Luna Rossa and ETNZ kept well clear of the wallowing French and headed out to the left boundary with the Kiwis forcing the Italians off after going into their super high mode. The Kiwis kept on and then tacked back to port as the Italians clicked into a tiny bit more breeze and held to cross with Nathan Outteridge, port helm on ETNZ, doing a sensational VMG duck on Luna Rossa and gaining vital position to their right for the starboard advantage on the return. Exactly as they expected, when the two boats converged again, it was ETNZ with the advantage and the face-slammed the Italians on the layline to the starboard marker. From there on it was a masterclass of light air precision and power generation from Andy Maloney and Blair Tuke, the Kiwi trimmers, whilst Nathan Outteridge and Pete Burling just picked their angles on the pressure. By the leeward mark, the Kiwis were hundreds of metres ahead and rounded up to a second beat where they would lap the back-markers still struggling with flight. This was front-running at its finest and by the final top mark, ETNZ rounded the starboard marker and opted for the left-hand side of the course, playing the puffs, keeping the power on and scoring another outstanding win.

Luna Rossa crossed in second, astern by a distance, whilst confusion reigned with American Magic seemingly stopping mid-way down the run and being passed by INEOS Britannia.   


Race 3: A request to delay the start as American Magic fought to clear a line from their foils was denied and the starting sequence got underway with a reduced fleet. Taking advantage of the lack of traffic, Emirates Team New Zealand and INEOS Britannia opted for a port tack start with ben Ainslie hitting the committee boat end bang on the gun with ETNZ up to windward. Luna Rossa opted for a starboard tack start and absolutely aced it with power and pace, heading out to the left-hand boundary. The Kiwis spotted the Italian threat quickly and tacked up the middle of the course to give chase whilst the British held on to the right-hand boundary and ultimately a poor tack in marginal 6-7 knot conditions saw them fall back.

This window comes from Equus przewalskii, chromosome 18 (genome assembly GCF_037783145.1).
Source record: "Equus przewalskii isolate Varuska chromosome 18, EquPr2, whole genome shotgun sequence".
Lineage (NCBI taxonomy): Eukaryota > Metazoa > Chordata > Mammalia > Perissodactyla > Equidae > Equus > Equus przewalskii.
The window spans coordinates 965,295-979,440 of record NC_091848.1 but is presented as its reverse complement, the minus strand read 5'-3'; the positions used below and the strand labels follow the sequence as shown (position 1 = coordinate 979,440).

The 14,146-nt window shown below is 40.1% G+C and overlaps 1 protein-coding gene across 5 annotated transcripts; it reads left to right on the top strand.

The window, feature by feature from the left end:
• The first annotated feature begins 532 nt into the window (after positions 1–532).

The race now was almost a match-race with Luna Rossa in the commanding position. Having gone out to the left boundary, a complete change of thought took the Italians almost out to the right boundary and by the final third of the beat, the gap was closing at an alarming rate.

A slow tack to the starboard gate at mark 1 whilst the Kiwis held on a beautiful layline to the port gate saw the gap close further but the Italians were in the lead down a split run which by the leeward gate saw ETNZ take the right hand starboard gate (looking down the course) whilst the Italians rounded the port gate and headed out to the right side of the course (looking upwind). Almost immediately the Kiwis looked to have seized the lead whilst behind, a remarkable recovery from American Magic saw them overtake INEOS Britannia on the downwind leg after the British spun out and crashed off their foils on a gybe mid-leg.

A superb windward leg of real pace and control in the light, saw the Kiwis extend into a lead and once these ultimate front-runners were ahead, they were never getting beaten. A split gate decision at the final windward mark kept things interesting with the Kiwis going to the starboard gate, the Italians taking the port and for a moment it looked like Luna Rossa had gained a little.

However, Emirates Team New Zealand stuck to the process, trimmed accurately and kept left to left middle, before calling a brilliant layline on starboard gybe into the finish line to score three wins from three races. Luna Rossa made it three second places from three whilst American Magic will be hoping that the opening practice racing is where all their bad luck for the regatta has been expended. Fantastic recovery from the American team who are super rapid and a real threat in this regatta.